As an employer, you’ll have to deal with terminating contracts from time to time.
It’s often a difficult and stressful situation to deal with. And can be made more stressful if you don’t follow the correct legal procedure.
If you don’t, you could face claims of unfair dismissals. Leading to tribunal hearings – and costly fees.
This guide will explain how a dismissal can be classed as unfair. And show you how to follow the correct methods for dealing with claims when letting your employees go.
What is unfair dismissal?
Unfair dismissal is when you terminate an employment contract without having good reason, or without following a fair process.
All employers must follow a legally correct method when actioning a dismissal.
In UK law, all employees have a statutory right to not be dismissed unfairly. So, you need to act fair and reasonably when letting people go,
If an employee believes their dismissal is unfair, they could raise their claim to an employment tribunal. Here, they could find you acted unlawfully if:
- Your reasons were automatically unfair.
- You failed to follow a reasonable dismissal process.
What are the reasons for a fair dismissal?
The Employment Rights Act (1996) states there are five fair reasons for dismissing an employee. They are:
- Conduct: where their behaviour is unacceptable.
- Capability: due to medical reasons, or where they don’t have the right skills.
- Redundancy: where the role is no longer needed by the company.
- Legal reasons: where employing them is a breach in the law.
- Some other substantial reasons (SOSR): this can include several reasons not categorised by the above.
Find out more about the fair reasons for dismissal in our guide.
Automatically unfair reasons for dismissal
Automatically unfair dismissal only applies to those classed as an ‘employee’.
This employment status will be outlined in their contracts. Sometimes the status listed in the contract is inaccurate though. It can also be defined by looking at the employment relationship.
Here are some reasons for wrongful termination which are automatically unfair:
- Being part of a trade union (or engaging in activities).
- Having religious or political opinions.
- Being part of legal proceedings with an employee (like, whistleblowing, or being a witness).
- Discriminating against protected characteristics (like, gender, race, religion).
- Being pregnant, or other birth-related factors.
- Disregarding protective leave rights (like parental leave, or carer’s leave).
Unfair dismissal compensation
If you’re found to have dismissed someone unfairly, employees may be entitled to receive an unfair dismissal pay-out.
As of 2021, the maximum basic award for unfair dismissal is £16,320, and is worked out based on the employee’s:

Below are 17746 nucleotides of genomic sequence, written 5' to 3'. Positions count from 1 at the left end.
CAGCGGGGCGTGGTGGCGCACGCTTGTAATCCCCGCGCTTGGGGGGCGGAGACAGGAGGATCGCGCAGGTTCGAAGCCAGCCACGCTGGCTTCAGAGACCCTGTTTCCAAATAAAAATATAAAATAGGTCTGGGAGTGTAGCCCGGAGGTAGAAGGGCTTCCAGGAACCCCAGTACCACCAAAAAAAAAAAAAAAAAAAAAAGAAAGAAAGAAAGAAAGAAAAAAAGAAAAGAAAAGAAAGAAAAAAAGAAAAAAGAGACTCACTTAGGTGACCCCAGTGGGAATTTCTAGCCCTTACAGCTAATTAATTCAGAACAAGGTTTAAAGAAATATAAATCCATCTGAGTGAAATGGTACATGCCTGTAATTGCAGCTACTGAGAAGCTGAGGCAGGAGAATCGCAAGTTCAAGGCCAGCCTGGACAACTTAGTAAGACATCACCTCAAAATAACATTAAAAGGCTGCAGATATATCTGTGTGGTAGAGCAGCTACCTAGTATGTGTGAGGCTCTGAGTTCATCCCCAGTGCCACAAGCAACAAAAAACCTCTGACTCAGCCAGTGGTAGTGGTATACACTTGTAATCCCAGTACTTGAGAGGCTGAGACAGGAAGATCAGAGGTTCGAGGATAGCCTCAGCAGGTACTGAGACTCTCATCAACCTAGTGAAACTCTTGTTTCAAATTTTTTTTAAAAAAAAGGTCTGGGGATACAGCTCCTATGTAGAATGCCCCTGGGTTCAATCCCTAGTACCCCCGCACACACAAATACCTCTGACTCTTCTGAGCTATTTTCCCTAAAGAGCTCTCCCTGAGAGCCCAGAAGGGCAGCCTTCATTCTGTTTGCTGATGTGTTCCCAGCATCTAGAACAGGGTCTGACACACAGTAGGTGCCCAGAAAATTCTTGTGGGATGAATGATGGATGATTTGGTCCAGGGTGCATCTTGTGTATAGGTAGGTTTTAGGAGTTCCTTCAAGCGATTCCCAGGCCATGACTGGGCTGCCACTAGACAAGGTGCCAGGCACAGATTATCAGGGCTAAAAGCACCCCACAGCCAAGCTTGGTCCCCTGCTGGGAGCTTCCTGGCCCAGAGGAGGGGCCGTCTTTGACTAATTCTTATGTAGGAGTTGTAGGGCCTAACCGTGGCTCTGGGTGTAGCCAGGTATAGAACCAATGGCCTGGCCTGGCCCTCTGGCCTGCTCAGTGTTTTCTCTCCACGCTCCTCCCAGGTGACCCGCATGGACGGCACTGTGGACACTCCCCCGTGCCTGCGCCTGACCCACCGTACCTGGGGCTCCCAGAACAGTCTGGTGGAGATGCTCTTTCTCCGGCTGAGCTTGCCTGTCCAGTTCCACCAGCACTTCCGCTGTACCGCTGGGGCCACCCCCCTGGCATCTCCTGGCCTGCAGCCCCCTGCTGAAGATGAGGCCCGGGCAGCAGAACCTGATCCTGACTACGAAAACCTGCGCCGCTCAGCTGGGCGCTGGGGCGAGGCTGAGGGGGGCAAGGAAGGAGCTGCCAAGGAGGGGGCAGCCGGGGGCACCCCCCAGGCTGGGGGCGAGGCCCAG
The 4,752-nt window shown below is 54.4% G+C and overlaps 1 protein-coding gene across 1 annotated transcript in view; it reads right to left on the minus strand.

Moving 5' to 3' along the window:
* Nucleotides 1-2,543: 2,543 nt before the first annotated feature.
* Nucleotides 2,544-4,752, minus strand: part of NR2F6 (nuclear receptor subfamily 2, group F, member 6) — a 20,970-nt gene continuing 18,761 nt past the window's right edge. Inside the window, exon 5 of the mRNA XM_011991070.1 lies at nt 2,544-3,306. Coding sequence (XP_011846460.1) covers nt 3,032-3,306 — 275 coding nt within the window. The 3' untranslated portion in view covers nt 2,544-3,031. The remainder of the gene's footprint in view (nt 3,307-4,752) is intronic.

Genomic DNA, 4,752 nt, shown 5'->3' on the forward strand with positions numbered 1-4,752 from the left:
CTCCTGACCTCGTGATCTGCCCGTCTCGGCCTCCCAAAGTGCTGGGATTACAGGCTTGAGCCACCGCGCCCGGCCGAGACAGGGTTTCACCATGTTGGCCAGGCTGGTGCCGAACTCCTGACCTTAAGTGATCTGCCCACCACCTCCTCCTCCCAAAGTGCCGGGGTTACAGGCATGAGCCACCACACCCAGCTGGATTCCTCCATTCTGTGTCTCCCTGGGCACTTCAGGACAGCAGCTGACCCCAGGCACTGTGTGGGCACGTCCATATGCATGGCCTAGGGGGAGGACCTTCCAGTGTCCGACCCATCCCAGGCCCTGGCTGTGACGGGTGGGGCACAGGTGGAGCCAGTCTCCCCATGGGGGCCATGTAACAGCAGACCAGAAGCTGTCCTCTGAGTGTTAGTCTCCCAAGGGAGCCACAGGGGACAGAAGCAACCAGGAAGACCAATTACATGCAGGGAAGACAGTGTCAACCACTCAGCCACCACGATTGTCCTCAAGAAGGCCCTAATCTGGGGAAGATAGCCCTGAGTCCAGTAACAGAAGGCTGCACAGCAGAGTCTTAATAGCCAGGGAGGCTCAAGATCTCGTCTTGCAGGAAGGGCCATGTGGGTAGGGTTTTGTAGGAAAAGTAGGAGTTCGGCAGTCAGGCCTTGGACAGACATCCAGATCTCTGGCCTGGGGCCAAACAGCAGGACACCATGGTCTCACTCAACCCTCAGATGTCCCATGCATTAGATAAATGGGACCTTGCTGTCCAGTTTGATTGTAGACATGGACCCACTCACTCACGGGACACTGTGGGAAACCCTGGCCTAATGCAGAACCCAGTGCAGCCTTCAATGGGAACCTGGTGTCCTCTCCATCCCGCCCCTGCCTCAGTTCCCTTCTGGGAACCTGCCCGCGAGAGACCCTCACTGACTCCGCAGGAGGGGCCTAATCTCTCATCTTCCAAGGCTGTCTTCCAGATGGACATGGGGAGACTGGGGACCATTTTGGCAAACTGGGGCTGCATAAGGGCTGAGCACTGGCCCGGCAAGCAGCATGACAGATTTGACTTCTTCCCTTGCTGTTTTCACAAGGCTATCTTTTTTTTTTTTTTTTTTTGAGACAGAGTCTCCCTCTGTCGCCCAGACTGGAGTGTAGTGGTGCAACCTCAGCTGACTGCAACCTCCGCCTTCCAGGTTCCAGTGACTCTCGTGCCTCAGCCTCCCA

- Length of service.
- Week’s pay.
But if the employee faces further loss (like to wages, pension, rights), a higher compensation pay-out can be awarded. The maximum award for the unfair dismissal is £89,493.
But in some cases, the unfair dismissal cap can be unlimited. Like if a dismissal came because an employee raised a claim of discrimination, whistleblowing, or incorrect health & safety.
Alongside the compensation, unfair dismissal reinstatement might also be actioned. The unfairly dismissed employee might have been perfectly happy in their previous role and ask for their job back.
Employers need to follow through with these if a court has actioned reinstatement. It’s a better option then meeting higher financial penalties and court hearings.
Who can raise claims of unfair dismissal?
There are some cases where people don’t qualify to label a dismissal as unfair. The right not to be unfair dismissed is only available for:
- Those classed as employee status (not a worker).
- Those employed continuously for more than two years.
- Those who have been dismissed.
Can a contractor claim an unfair dismissal?
The short answer is no, unless their status has been incorrectly defined. Generally, the claim can only be brought by an individual who has the relevant unfair dismissal qualifying period.
Get expert guidance on dismissal with Peninsula
Dealing with dismissals is something that all employers should be prepared for. Without following the correct legal procedure, you could face tribunal claims – which can be a costly price on you.
Peninsula are here to help your business avoid contractual breaches and dismissal errors.
If your business needs assistance with employment contracts and staff relations and contract terminations., Peninsula can walk you through the process.
It’s important to treat your employees fairly—as well as to respect current employment laws.
You can contact us for guidance on any HR or employment law issues. Or request a call back for a time that suits you.
Get in touch for immediate assistance. Call 0800 028 2420.